QA Trace Results

Quality Tracing in Agile

Quality Tracing

Software delivery is hard. There are many tiny details that need to be considered, technologies to master, and business cases to learn. Delivering working software is a huge challenge. It’s also expensive. A small software development team (2 good developers and a project manager) can easily cost over $300,000/year. Finally, it’s risky. Studies have shown that most projects are 6 to 12 months behind schedule and 50 to 100% over budget.

Solid agile practices aim to solve these issues. Teams are more likely to deliver high quality software on-time and on-budget by using the roles, transparency, cultural expectations, ceremonies, and prescriptive technical practices. Today, software teams have an unprecedented ability to build high quality products quickly. However, most agile practices de-
emphasize a key component of software delivery; constraint identification and resolution.

In this context, a constraint is anything which impedes the velocity of the development team. Constraints can be broken down in to three categories:

  • Business
  • Development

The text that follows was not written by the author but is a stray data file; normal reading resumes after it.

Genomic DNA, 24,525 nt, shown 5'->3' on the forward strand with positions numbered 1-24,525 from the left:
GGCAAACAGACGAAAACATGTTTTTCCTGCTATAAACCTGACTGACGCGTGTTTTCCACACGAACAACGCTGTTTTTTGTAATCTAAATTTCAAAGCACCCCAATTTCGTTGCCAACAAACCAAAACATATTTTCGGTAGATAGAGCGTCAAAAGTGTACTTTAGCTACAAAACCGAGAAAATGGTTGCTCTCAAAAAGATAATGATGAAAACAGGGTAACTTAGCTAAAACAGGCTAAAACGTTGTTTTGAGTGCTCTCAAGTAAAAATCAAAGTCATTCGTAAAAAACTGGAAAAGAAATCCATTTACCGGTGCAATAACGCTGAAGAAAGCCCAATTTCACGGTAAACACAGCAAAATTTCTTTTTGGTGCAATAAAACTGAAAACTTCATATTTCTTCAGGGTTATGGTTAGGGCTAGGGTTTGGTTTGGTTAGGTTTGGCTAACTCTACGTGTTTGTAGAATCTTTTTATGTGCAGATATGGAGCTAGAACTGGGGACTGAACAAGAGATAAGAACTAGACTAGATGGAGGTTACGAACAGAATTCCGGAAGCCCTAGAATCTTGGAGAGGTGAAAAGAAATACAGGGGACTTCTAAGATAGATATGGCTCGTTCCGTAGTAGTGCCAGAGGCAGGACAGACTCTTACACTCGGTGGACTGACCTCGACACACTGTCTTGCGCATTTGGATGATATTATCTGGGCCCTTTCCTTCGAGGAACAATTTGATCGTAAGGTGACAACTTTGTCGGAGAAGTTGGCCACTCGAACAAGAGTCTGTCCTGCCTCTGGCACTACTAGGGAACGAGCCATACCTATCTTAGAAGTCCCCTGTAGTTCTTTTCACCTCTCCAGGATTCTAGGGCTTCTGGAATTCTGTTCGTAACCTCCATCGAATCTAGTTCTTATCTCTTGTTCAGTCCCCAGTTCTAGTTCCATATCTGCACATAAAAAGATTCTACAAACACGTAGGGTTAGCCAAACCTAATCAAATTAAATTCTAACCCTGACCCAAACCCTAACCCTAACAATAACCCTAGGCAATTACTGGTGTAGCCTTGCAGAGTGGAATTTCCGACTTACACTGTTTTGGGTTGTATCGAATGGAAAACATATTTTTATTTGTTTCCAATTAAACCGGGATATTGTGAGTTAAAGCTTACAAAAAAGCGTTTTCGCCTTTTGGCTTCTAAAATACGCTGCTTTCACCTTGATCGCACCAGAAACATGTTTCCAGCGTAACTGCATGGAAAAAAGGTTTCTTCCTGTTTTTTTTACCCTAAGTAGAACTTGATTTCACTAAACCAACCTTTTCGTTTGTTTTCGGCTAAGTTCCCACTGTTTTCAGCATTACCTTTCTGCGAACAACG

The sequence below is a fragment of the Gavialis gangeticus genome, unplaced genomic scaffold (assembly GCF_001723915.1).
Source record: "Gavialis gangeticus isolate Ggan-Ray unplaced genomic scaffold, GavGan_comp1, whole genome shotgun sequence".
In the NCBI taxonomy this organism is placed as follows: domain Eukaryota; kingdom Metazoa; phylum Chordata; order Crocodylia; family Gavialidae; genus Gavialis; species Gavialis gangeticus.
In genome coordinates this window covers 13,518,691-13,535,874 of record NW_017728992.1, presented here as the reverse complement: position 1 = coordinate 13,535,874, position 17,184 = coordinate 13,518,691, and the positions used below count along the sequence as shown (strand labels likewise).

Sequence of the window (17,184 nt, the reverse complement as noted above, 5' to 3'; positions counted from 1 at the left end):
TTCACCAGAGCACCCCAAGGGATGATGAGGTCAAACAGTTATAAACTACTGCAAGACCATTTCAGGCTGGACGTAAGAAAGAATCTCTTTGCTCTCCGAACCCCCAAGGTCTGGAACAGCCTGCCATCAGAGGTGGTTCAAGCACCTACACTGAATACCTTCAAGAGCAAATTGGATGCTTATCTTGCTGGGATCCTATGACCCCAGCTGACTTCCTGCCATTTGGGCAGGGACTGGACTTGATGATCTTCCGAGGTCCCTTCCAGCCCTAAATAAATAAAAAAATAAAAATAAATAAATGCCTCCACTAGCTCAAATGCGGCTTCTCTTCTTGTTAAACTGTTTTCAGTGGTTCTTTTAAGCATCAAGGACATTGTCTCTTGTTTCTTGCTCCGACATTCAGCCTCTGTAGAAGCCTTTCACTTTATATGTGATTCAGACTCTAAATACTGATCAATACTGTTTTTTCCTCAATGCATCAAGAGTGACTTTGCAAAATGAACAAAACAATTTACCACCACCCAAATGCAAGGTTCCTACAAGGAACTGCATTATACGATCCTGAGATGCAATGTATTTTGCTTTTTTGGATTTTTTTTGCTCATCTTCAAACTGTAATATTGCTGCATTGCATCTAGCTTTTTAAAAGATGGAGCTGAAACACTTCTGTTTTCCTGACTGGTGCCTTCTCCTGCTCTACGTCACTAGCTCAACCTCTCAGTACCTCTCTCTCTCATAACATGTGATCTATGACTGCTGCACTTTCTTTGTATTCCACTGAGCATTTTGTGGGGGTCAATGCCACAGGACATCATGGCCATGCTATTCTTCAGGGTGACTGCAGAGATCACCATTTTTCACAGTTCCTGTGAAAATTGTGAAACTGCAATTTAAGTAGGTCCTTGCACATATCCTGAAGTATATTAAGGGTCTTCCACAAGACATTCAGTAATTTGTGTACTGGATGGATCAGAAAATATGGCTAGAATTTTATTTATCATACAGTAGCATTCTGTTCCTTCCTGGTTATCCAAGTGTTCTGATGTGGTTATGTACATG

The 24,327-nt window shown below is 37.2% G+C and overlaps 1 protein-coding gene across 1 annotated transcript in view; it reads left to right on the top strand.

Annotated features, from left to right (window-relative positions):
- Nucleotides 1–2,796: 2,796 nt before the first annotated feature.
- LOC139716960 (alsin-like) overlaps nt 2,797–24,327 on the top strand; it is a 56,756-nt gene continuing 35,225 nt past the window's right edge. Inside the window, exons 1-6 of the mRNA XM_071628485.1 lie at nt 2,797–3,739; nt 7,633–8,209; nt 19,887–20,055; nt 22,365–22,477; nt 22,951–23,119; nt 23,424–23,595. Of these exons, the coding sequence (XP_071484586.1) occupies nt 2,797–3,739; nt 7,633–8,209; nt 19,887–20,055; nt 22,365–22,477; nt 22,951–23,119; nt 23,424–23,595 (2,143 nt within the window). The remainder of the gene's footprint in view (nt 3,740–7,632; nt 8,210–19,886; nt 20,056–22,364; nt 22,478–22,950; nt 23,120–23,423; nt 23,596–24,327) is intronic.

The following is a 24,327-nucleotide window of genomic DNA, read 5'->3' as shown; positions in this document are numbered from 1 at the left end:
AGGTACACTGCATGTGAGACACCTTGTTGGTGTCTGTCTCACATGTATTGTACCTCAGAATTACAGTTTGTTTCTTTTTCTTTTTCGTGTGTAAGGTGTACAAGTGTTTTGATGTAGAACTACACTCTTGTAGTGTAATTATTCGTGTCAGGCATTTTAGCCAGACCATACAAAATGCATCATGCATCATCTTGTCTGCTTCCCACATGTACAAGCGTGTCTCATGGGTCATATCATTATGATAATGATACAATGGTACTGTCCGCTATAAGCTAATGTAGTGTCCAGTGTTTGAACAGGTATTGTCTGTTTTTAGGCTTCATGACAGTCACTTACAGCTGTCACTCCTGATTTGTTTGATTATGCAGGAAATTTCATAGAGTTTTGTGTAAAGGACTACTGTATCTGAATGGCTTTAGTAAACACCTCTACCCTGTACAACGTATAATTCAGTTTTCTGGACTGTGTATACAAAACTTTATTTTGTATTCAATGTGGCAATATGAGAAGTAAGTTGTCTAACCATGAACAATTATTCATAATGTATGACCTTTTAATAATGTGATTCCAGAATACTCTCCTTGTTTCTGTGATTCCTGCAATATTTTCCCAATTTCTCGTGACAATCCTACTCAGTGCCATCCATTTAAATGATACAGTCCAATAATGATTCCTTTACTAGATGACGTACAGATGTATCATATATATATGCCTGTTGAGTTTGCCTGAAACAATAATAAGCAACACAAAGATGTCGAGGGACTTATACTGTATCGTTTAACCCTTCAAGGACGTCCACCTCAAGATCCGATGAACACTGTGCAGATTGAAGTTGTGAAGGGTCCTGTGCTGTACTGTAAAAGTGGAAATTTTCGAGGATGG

• QA

In this article, I will discuss the techniques and metrics I use to identify and remove QA constraints using Quality Tracing in Agile software development.

Any user (or system) reported defect is the entire team’s responsibility. Many organizations use QA departments as a final defense against releasing defects. However, justifying the cost of a QA is often a challenge. It’s hard for the business to sponsor QA staff when defects slip through anyway. Still, development organizations champion the need for QA staff. Making the case, measuring performance, identifying constraints, and targeting QA for remediation is an important part of technical leadership.

Defects come in many forms; critical crashes, regressions, calculation errors, UI defects, and many others. QA is a role which demands attention to detail to save the customer from frustrating experiences caused by defects. However, there has never been an easy way to measure the “false negative” nature of QA efforts prior to release. Quality tracing is one of many metrics I use when managing software delivery to test and verify QA is finding existing defects.